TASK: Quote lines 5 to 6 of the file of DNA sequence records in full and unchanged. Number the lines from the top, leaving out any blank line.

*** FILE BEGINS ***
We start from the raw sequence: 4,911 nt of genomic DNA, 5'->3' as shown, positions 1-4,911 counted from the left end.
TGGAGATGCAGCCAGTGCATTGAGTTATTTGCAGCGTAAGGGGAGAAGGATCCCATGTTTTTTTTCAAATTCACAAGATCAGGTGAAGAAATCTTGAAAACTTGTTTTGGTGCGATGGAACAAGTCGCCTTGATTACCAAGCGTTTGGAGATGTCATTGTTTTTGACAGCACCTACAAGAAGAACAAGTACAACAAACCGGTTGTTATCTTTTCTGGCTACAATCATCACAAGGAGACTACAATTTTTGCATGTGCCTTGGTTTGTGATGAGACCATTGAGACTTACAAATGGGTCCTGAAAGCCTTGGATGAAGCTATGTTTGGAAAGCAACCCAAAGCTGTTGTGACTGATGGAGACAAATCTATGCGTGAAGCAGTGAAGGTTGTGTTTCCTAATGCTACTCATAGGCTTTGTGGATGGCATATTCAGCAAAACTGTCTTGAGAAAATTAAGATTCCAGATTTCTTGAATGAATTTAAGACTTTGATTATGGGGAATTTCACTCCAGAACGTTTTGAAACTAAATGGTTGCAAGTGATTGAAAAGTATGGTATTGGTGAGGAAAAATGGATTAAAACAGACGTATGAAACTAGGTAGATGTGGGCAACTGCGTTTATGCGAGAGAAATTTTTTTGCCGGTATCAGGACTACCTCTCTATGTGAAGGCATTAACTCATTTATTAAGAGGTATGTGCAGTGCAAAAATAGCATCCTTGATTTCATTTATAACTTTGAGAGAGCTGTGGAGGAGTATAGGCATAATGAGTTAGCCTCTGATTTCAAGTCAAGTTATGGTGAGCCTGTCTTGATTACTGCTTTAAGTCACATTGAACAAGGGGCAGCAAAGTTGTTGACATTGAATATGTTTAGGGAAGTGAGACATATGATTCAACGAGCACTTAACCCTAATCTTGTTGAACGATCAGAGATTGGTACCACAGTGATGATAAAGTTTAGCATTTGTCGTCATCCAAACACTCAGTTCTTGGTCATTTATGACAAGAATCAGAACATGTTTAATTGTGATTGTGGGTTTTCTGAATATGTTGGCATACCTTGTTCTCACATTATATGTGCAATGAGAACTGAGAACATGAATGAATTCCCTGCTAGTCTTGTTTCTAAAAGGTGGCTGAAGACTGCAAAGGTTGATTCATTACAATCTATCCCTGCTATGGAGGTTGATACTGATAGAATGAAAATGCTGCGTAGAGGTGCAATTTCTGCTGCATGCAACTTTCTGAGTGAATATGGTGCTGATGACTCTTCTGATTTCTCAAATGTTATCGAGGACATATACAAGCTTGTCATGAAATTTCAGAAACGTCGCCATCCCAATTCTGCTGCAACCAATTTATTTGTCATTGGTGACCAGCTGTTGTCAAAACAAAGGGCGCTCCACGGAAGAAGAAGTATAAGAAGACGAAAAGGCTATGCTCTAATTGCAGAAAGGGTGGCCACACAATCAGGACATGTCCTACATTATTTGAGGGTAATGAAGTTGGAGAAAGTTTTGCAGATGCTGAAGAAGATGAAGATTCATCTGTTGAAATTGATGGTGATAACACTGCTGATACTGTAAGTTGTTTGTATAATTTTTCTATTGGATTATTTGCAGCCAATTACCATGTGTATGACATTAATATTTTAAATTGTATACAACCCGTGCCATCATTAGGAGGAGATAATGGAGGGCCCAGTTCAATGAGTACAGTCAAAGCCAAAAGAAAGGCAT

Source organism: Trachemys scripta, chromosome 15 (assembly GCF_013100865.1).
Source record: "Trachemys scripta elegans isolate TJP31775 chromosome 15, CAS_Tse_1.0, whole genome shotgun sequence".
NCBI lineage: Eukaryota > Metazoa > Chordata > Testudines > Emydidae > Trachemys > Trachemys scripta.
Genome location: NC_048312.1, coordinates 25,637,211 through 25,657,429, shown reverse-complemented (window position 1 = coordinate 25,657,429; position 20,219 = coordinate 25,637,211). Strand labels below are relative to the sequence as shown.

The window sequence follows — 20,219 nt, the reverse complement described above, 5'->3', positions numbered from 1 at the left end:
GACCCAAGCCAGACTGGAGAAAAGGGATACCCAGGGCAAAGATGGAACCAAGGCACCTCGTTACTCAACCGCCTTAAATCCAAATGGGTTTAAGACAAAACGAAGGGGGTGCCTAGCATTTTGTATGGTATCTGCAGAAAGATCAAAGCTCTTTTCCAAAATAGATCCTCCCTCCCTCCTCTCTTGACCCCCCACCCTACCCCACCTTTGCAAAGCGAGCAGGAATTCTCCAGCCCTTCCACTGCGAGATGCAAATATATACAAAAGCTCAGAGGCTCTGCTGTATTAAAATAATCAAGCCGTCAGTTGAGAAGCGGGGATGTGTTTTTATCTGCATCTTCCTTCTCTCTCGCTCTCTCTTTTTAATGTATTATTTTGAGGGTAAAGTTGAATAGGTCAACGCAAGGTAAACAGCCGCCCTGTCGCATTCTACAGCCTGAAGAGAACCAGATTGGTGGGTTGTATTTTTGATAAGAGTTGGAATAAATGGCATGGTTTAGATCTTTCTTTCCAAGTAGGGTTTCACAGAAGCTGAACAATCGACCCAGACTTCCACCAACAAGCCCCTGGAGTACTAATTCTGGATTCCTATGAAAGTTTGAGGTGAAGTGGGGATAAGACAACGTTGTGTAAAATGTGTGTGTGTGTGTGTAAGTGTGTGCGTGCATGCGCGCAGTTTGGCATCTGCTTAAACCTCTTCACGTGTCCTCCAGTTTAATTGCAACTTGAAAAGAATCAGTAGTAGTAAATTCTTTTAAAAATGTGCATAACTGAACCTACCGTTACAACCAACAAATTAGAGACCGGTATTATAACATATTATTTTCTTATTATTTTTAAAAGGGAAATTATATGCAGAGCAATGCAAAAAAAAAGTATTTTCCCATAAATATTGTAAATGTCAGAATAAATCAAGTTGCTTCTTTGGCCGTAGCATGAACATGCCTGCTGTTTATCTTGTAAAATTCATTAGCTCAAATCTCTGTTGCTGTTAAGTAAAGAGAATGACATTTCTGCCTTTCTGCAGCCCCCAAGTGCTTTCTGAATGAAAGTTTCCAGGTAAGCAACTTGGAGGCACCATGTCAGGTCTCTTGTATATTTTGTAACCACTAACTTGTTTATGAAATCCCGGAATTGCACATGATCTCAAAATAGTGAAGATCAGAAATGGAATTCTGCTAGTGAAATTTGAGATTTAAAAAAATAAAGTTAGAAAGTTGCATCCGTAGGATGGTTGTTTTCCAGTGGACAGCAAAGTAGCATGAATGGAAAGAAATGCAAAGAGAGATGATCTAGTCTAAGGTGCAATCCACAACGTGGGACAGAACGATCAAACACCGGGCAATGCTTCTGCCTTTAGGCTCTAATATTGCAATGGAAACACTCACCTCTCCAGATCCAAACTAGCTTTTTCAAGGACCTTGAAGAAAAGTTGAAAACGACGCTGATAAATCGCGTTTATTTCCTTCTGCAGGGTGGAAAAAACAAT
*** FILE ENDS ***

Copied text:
NCBI lineage: Eukaryota > Metazoa > Chordata > Testudines > Emydidae > Trachemys > Trachemys scripta.
Genome location: NC_048312.1, coordinates 25,637,211 through 25,657,429, shown reverse-complemented (window position 1 = coordinate 25,657,429; position 20,219 = coordinate 25,637,211). Strand labels below are relative to the sequence as shown.